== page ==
The Charlotte Observer
February 14, 1996
Incentives Battle Lines Drawn
Taylor Batten, Staff Writer
Hunt Group Favors Sweetening the Put to Attract Industry, Jobs
Copyright © 1996, The Charlotte Observer
Gov. Jim Hunt's economic development advisers will recommend expanding the state's use of financial incentives today, just two days before the N.C.
Supreme Court ponders whether to abolish such incentives entirely.
The N.C. Economic Development Board, meeting in Charlotte, will discuss the findings of its incentives task force and recommend new incentives to Hunt. Hunt can then make recommendations to the Legislature.
The 18-member task force, chaired by Waynesville contractor Ron Leatherwood, has studied the incentives issue since June. It will recommend an expansion of the current jobs tax credit, creation of an investment tax credit, a job training and retraining tax credit, and a research and development tax credit. It also will recommend a corporate income tax cut and other business-friendly modifications to current state incentive policy.
``This is definitely a more aggressive step than we've had in the past,''
Leatherwood said Tuesday. ``We're getting a ticket into the incentives game, but we're still not going to be a major player.''
The board's recommendations will come two days before the court hears opening arguments in a case challenging the use of taxpayer dollars to attract private companies. The case, filed by Winston-Salem lawyer William Maready, could fundamentally alter the way North Carolina recruits business.
It is not clear what effect the high court's ruling will have on the state
policies to be recommended today in Charlotte. Maready's suit challenges only local governments' use of incentives, but the court's ruling could affect state incentive policies as well.
The proposals are an effort to help North Carolina compete against other states, which are accelerating their use of generous property tax abatements and other incentives. S.C. legislators, for example, are discussing a dramatic sweetening of their corporate tax incentives.
The task force's mission statement recommends ``that North Carolina continue its policy of restraint in the use of incentives for new investment.'' However, ``modest expansion of targeted incentives, as proposed, is necessary in order to remain competitive in a rapidly changing environment.''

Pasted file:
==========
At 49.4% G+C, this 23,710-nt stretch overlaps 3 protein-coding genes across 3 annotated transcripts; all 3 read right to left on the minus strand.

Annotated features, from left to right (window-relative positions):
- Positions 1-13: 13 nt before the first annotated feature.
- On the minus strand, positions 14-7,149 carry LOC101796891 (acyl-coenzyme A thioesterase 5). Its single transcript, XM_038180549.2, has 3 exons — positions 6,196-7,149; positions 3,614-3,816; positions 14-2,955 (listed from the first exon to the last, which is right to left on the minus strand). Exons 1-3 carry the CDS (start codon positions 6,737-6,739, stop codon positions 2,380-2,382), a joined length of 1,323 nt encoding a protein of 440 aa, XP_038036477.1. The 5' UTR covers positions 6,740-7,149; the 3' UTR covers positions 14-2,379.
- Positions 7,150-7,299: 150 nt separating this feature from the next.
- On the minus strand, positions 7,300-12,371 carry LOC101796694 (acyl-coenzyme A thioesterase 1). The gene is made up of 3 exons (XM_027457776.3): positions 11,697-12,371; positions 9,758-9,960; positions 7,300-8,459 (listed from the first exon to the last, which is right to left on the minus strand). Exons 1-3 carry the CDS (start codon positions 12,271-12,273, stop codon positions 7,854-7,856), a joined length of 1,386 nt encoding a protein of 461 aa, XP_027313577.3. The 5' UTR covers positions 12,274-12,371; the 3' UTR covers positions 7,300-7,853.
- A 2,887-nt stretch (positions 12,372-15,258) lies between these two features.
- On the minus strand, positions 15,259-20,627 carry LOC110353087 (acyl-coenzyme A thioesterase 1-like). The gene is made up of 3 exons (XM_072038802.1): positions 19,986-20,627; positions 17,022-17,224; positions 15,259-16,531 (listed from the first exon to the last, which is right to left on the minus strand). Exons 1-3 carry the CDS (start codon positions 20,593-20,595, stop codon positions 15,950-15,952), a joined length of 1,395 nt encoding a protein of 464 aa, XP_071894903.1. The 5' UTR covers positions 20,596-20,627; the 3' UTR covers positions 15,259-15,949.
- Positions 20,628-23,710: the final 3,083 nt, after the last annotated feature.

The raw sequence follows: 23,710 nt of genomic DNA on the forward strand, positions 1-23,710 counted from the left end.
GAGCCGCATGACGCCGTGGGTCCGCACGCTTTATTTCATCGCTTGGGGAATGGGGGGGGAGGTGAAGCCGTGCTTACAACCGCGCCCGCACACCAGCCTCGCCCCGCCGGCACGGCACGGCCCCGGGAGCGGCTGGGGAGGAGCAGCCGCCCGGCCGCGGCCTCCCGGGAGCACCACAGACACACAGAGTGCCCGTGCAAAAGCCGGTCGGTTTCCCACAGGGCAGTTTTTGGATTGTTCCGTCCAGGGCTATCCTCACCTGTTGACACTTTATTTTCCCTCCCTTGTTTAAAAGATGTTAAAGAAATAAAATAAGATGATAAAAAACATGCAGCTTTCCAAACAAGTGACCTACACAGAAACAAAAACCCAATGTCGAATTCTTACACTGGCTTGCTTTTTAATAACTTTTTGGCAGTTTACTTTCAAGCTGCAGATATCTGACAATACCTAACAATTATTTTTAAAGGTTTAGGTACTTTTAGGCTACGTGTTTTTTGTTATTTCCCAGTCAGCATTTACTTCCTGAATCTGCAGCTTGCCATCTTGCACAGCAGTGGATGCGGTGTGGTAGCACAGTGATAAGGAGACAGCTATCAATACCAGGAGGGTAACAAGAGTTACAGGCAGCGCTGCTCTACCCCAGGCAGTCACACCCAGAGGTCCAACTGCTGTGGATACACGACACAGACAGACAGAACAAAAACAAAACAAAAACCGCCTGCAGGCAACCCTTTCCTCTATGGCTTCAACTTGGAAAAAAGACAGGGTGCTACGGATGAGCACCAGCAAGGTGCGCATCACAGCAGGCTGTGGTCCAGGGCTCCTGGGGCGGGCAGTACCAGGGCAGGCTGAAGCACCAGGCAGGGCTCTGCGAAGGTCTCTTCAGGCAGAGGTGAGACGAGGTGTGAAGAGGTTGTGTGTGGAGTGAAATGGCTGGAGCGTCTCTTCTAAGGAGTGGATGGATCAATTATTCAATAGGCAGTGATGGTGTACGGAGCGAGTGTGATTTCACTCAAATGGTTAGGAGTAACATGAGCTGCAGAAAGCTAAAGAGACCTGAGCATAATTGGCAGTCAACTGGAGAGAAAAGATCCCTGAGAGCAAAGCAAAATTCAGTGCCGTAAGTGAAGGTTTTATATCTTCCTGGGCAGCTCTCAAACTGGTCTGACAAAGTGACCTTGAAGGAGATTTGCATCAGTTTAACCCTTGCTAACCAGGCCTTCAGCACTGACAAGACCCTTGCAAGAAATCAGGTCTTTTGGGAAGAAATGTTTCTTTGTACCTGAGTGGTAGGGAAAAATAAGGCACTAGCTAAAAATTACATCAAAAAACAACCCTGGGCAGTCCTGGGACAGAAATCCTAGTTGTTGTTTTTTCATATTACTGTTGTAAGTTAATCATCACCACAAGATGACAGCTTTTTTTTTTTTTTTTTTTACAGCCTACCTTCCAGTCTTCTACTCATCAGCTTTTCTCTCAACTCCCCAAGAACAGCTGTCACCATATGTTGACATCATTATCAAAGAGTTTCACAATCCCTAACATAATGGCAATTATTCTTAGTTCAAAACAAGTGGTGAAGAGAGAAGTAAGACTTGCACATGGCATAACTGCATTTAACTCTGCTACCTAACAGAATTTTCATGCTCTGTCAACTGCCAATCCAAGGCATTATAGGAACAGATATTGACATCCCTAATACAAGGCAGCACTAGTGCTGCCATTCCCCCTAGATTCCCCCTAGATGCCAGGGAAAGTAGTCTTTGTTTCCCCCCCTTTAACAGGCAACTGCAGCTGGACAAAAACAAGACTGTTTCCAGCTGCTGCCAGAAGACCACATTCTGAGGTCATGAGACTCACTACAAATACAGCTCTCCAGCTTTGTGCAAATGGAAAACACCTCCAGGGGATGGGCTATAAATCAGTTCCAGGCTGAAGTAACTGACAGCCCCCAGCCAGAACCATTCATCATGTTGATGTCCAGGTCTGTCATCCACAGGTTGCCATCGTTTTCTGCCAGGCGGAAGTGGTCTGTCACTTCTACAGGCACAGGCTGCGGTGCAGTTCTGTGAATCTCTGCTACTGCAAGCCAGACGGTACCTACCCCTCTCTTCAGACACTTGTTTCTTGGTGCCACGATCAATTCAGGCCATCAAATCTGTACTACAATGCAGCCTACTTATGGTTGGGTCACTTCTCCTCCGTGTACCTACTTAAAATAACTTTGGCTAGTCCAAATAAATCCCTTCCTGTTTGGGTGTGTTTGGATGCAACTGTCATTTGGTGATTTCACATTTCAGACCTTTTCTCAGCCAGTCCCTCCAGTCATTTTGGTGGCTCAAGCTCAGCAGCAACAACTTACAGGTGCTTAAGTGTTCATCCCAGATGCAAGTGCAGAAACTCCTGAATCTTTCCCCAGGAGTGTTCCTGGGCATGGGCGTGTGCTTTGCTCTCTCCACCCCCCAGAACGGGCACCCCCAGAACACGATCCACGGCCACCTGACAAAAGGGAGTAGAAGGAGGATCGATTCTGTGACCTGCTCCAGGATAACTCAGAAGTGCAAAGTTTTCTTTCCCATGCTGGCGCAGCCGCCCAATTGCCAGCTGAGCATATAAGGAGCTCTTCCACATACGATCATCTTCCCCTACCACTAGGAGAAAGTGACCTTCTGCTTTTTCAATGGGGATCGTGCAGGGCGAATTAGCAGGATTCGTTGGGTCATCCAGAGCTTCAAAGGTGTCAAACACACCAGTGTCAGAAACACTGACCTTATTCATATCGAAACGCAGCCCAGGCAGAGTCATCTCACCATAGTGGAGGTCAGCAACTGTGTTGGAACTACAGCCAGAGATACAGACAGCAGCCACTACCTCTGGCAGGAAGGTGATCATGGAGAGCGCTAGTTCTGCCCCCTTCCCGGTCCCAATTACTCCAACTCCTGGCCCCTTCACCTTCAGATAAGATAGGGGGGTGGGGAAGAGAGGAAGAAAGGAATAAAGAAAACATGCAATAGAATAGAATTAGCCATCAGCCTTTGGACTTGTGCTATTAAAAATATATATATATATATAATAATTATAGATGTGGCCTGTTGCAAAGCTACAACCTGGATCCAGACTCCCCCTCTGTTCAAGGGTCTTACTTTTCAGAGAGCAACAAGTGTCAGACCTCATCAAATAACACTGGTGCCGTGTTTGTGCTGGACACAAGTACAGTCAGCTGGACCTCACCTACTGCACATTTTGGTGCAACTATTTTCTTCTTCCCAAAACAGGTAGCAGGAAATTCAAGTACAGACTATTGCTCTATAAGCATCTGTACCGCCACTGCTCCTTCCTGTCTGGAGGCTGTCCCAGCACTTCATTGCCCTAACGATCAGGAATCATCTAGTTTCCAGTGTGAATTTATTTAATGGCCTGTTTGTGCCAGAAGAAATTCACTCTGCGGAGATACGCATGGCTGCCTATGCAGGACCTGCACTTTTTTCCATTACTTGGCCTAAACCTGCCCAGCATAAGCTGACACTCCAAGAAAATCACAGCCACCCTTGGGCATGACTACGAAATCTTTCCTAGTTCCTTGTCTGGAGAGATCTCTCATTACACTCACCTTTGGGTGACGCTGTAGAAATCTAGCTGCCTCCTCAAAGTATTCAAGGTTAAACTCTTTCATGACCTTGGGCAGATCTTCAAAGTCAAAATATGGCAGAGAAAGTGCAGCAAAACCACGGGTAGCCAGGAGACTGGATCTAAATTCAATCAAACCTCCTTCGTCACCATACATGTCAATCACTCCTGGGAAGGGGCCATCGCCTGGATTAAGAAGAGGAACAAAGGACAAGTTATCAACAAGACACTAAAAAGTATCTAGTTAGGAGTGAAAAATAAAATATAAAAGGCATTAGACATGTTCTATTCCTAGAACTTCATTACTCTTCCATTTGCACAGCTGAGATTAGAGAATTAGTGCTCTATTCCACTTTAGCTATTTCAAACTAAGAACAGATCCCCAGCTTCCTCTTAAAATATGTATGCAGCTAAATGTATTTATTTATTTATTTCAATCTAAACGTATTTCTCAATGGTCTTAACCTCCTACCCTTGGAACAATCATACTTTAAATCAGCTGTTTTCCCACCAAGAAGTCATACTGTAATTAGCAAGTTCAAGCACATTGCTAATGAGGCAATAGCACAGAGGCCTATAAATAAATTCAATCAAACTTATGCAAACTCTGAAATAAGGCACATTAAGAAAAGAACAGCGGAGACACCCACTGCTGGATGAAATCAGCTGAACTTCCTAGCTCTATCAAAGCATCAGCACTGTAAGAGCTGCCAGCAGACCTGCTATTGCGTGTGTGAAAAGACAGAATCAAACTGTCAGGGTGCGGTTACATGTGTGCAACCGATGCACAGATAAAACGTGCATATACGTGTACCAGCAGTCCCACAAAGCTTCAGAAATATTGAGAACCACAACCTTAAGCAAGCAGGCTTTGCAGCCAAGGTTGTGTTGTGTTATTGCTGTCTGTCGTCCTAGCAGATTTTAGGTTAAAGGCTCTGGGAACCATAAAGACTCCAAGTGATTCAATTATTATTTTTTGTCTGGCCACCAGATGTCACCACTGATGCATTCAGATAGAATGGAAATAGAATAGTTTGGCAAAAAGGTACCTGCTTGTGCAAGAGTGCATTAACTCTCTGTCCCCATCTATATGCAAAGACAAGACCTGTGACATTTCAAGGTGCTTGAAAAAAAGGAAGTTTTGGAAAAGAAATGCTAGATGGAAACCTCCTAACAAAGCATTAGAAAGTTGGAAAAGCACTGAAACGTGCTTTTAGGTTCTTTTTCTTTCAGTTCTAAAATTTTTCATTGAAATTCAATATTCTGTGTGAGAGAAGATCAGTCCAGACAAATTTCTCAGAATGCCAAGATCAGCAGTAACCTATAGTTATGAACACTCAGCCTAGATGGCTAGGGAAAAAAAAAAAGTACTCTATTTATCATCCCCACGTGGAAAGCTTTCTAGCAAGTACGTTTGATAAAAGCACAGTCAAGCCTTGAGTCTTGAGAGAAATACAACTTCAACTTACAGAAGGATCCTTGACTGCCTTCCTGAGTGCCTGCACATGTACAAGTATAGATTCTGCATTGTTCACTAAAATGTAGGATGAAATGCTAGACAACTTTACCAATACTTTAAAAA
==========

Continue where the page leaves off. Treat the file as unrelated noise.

``It's going to allow our economic developers to at least stay at the table
and give companies a chance to see North Carolina's other positives,'' Leatherwood said. Leatherwood stressed the tax credits do not give away taxpayers' dollars, but forgo some corporate taxes. In order to qualify, a company would have to pay at least 10 percent above the average hourly wage in the county it operates.
Maready said North Carolina can compete without such ``giveaways.''
``There are a lot of people around North Carolina whose jobs and purposes
in life are dependent on handing out tax dollars to corporations,'' Maready
said. ``When your pocketbook is involved, your hearts and minds soon follow.''
Bill Lee, former Duke Power chairman and the chairman of the economic
development board, said the full board may not endorse the task force's recommendation to extend the state's job tax credit to all counties and increase the credit in economically distressed counties.
``All that's going to do is precipitate a chicken fight in the Legislature,'' Lee said.
Hunt, who asked the board to study the incentives issue, will address the
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Copyright © 1996, The Charlotte Observer.
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